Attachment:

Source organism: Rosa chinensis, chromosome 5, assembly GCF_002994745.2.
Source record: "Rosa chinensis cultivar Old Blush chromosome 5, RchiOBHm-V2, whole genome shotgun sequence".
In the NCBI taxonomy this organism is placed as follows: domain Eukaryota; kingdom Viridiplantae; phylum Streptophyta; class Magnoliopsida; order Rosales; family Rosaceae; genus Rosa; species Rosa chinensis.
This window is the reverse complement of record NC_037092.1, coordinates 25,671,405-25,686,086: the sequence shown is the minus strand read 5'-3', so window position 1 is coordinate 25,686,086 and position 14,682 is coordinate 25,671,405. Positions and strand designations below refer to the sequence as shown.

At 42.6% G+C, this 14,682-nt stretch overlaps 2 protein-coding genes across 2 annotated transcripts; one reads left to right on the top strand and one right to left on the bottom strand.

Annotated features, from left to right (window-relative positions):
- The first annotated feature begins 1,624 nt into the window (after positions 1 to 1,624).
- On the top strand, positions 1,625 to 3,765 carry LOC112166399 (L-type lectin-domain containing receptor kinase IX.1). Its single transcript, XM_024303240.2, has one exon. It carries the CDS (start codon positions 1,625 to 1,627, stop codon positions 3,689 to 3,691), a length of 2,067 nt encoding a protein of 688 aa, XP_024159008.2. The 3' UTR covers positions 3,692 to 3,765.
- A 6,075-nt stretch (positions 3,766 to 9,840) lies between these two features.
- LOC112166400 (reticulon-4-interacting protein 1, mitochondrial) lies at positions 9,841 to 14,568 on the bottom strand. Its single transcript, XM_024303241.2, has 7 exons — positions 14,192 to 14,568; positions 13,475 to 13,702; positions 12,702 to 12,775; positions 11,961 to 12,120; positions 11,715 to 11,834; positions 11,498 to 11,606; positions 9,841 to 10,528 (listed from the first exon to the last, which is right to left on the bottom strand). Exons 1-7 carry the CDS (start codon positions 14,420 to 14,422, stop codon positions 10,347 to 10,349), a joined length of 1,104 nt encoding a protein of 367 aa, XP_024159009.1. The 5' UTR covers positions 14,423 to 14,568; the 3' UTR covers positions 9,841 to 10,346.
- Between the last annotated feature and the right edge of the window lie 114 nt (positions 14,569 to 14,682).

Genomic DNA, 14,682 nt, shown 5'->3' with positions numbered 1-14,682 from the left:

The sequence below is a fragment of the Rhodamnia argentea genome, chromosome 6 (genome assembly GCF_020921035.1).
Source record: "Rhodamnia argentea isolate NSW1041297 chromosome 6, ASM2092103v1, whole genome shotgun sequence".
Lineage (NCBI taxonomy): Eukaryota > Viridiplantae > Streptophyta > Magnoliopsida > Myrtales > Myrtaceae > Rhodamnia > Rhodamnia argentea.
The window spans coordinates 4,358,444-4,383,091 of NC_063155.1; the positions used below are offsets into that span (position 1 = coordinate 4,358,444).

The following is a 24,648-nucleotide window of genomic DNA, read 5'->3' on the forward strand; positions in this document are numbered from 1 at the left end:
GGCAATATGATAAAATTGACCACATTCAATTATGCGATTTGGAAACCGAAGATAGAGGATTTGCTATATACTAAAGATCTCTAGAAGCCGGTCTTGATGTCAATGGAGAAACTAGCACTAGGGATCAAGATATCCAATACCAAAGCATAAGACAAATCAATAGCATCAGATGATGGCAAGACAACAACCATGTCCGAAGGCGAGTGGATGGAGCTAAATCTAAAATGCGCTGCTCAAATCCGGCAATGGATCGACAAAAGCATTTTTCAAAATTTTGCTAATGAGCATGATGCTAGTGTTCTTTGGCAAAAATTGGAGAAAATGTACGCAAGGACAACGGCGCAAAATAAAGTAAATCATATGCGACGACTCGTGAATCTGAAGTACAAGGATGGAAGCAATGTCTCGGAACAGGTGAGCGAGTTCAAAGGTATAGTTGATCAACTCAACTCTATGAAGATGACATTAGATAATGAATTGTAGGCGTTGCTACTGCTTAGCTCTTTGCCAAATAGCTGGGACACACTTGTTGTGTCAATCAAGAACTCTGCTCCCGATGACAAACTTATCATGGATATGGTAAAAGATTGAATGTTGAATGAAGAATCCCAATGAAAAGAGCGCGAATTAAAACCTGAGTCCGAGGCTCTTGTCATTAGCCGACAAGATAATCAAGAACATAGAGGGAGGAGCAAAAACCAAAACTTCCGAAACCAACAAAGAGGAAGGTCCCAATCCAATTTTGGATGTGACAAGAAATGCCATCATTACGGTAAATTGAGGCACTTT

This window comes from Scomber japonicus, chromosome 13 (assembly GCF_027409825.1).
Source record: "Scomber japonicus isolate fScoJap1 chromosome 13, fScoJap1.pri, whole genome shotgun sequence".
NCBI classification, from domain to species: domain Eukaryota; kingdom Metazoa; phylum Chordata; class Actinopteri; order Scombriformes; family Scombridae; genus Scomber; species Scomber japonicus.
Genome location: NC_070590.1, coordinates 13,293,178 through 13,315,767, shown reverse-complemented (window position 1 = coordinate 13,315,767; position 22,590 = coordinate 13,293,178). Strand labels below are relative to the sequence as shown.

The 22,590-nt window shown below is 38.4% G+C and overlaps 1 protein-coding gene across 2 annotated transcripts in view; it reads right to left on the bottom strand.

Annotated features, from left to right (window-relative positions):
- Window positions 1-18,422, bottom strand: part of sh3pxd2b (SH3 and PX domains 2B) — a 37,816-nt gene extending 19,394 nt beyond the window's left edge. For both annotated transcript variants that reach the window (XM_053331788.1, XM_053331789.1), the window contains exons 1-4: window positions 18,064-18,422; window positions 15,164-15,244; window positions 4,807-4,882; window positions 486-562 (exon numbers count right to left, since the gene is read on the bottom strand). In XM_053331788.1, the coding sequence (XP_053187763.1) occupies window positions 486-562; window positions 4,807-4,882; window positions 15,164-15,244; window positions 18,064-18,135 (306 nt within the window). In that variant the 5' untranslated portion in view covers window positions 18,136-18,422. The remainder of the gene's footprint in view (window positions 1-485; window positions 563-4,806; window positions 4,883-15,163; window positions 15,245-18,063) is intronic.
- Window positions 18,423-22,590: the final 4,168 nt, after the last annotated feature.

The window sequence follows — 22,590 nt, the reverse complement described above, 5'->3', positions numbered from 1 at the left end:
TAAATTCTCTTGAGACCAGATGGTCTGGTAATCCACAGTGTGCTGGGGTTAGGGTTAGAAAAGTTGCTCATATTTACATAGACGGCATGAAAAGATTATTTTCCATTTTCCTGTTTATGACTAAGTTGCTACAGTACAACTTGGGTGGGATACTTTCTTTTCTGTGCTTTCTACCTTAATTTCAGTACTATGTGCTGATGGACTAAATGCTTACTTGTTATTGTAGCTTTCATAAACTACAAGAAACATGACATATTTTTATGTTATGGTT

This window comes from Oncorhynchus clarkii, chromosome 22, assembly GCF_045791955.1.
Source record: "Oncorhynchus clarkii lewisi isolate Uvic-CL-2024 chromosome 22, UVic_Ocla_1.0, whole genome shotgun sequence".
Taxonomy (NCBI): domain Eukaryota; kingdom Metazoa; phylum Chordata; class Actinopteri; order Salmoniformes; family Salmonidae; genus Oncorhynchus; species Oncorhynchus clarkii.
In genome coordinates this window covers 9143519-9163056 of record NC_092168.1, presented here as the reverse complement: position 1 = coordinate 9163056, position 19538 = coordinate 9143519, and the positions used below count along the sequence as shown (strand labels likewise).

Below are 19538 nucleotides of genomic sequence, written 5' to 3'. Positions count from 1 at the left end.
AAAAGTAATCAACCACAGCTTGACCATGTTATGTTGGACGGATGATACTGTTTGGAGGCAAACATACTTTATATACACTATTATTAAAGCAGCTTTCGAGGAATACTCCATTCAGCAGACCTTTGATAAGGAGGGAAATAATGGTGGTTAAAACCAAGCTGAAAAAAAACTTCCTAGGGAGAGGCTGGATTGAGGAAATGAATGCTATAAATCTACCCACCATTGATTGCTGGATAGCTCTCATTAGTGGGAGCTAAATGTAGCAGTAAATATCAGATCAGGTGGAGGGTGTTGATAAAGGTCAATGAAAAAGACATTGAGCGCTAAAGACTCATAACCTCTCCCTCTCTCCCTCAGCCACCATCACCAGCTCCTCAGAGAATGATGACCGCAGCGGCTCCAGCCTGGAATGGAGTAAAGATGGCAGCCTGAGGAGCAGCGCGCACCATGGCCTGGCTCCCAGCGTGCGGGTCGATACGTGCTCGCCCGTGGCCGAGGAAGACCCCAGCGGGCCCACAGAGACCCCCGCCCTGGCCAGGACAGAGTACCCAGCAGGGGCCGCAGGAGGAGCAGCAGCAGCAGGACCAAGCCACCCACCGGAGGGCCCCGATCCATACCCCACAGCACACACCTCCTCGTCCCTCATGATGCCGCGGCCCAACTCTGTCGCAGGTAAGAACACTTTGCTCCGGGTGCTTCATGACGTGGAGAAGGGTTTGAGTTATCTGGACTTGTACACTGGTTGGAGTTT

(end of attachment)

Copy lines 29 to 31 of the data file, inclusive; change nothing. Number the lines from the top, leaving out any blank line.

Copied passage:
This window comes from Oncorhynchus clarkii, chromosome 22, assembly GCF_045791955.1.
Source record: "Oncorhynchus clarkii lewisi isolate Uvic-CL-2024 chromosome 22, UVic_Ocla_1.0, whole genome shotgun sequence".
Taxonomy (NCBI): domain Eukaryota; kingdom Metazoa; phylum Chordata; class Actinopteri; order Salmoniformes; family Salmonidae; genus Oncorhynchus; species Oncorhynchus clarkii.